Mother Island

Bethan Roberts

Published by Chatto & Windus, 5 June, 2014

309pp, hardback, £16.99

Reviewed by Shirley Whiteside


What does it feel like when someone abducts your two year old son? What does it feel like to take another woman’s child?  These are the questions that Bethan Roberts poses in this novel of family secrets based in Oxford and the island of Anglesey, known to locals as Mon Mam Cymru, the Mother of Wales.

Maggie, an Oxbridge dropout, is pleased when her cousin Nula asks her to be nanny to Samuel, her toddler son in her Oxford home.  The two women haven’t been in touch for more than 15 years and Maggie hopes that by caring for Samuel she can make some kind of peace with the past.  At first the arrangement works well.  Nula goes back to work secure in the knowledge that Maggie is not only an excellent nanny but is also part of the family.  Maggie soon falls in love with Samuel, a bright but demanding little boy, and they slip into an easy rhythm of games, outings and stories.

Roberts’ forensic dissection of family life is almost painful to read at times.  Nula is racked with guilt that she is pleased to escape to work every day even though she adores Samuel.  Her relationship with her husband Greg is brittle and feels liable to shatter at any moment.  She even suspects that Greg is having an affair with Maggie and that they are planning to take Samuel from her.  Greg does make a rather obvious play for Maggie, testing out the water to see if she would be interested in an affair but Maggie withdraws from him, shocked at his casual attitude to infidelity.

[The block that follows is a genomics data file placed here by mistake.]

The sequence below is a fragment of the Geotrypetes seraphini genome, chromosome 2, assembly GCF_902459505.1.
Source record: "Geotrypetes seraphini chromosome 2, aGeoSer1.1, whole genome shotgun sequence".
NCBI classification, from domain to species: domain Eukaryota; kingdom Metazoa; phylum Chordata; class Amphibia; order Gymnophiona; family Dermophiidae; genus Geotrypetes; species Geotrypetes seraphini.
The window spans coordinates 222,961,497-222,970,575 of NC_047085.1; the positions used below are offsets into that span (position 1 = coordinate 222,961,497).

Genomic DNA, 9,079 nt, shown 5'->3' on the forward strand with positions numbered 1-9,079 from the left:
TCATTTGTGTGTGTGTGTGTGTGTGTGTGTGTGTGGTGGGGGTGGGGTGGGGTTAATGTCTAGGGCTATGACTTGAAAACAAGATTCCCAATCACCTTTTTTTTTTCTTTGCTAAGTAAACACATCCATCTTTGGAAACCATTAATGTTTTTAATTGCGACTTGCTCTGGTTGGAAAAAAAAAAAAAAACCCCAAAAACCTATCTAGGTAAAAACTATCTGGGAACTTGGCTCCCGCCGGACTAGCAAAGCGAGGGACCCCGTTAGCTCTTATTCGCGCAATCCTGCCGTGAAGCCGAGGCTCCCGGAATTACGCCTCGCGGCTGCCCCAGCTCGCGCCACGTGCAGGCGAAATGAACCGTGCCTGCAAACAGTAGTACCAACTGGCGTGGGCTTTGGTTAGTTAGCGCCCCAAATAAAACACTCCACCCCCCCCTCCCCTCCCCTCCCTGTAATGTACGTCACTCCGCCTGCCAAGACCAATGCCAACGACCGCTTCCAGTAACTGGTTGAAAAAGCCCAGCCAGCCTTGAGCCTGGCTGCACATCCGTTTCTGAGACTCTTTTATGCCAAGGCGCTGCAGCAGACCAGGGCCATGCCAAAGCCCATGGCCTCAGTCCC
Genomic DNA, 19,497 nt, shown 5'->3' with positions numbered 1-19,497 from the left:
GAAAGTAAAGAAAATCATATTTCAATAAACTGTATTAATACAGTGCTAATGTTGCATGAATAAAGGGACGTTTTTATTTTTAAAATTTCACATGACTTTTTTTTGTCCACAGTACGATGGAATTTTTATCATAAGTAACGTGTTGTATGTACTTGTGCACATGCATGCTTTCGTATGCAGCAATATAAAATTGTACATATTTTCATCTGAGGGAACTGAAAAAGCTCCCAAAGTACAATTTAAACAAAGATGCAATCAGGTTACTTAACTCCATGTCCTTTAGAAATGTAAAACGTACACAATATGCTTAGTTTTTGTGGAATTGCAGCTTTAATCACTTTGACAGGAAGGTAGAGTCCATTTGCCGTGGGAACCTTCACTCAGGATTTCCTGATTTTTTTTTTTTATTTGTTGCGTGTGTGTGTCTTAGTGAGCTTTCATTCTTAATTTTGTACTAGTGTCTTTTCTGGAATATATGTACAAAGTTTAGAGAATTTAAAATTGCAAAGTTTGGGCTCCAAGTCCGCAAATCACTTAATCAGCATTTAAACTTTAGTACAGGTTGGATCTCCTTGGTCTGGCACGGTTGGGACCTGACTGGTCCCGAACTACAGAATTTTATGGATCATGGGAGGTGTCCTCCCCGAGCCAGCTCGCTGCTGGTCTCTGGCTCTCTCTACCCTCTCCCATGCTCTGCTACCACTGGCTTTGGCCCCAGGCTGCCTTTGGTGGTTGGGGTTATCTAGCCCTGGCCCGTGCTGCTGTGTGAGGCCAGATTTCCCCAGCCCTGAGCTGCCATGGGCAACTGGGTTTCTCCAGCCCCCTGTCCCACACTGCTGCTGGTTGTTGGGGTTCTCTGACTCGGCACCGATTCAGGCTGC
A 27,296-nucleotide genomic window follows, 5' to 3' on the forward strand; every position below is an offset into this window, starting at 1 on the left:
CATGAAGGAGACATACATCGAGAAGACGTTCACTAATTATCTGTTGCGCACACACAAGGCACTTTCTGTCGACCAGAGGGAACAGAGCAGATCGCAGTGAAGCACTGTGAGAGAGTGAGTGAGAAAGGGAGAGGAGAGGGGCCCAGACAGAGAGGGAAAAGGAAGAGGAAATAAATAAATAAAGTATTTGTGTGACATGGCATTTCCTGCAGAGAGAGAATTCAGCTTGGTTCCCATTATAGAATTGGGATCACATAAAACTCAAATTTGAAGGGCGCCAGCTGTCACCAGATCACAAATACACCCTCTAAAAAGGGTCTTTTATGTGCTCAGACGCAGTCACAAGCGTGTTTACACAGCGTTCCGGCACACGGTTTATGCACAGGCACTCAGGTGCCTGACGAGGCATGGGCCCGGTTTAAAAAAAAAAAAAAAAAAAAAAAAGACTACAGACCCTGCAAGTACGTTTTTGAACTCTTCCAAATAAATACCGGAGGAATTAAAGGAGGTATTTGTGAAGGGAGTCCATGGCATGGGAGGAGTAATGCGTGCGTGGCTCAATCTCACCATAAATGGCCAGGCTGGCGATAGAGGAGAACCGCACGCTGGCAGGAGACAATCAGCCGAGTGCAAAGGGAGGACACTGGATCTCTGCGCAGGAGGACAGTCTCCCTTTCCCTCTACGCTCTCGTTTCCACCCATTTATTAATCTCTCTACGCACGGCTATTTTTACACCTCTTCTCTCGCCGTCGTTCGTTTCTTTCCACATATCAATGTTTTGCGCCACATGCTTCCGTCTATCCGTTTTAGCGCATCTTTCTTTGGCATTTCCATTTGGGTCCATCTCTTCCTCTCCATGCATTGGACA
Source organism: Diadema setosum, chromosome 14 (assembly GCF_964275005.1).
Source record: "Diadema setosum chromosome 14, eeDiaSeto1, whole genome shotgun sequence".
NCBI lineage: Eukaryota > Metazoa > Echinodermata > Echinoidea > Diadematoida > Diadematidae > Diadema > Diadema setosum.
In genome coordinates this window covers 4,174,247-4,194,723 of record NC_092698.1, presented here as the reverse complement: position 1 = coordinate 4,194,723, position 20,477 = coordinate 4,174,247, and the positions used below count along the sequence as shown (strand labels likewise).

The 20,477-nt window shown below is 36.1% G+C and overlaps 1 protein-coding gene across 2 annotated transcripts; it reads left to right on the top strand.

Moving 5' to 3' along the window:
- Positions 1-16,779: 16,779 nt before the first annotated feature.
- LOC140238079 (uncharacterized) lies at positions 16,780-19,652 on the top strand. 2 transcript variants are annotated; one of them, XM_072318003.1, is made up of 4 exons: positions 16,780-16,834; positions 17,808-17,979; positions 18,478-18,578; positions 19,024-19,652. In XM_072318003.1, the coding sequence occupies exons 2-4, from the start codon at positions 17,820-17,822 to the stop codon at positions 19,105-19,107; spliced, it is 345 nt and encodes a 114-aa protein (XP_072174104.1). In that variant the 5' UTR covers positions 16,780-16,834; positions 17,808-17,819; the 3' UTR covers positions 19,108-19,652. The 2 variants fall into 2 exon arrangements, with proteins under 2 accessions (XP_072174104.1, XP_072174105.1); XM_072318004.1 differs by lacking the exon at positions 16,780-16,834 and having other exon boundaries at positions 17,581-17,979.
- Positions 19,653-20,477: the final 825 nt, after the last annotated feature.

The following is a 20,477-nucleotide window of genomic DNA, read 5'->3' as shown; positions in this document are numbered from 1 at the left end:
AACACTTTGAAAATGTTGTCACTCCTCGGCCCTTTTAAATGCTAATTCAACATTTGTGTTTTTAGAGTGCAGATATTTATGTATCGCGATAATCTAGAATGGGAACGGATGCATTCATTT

Roberts is skilful in portraying Maggie’s increasing obsession with Samuel as she begins to believe that he will be better off in her care.  Maggie feels Samuel can heal the wounds of the past but what she perceives as a carefully worked out plan is actually a confused emotional response to what happened the summer she was fifteen.  She decides to take Samuel to Anglesey, where it all began to go wrong for her.

Maggie is a sympathetic character but slowly her grasp on reality loosens. She has always been the odd one in the family, the swot, but she could not cope with the hothouse atmosphere of Oxbridge and becomes a nanny instead of an academic.  Nula, always flawlessly turned out and with a glamorous media job, is less sympathetic to start with.  As Roberts splits the narrative between Maggie and Nula, it becomes clear that Nula is struggling with the realities of being the perfect wife and mother.  Like Maggie, Nula is haunted by that summer on Anglesey and going back to rescue her son stirs up painful memories.

Roberts switches the action between the present and the past, between Maggie and Nula, and drops subtle hints about the events that led the family to fracture.  The language is simple but she employs evocative metaphors and similes that bring both Oxford and Anglesey into sharp focus.  This is not a book to start reading late in the evening because once the first page is turned it is hard to put this gripping tale down again.

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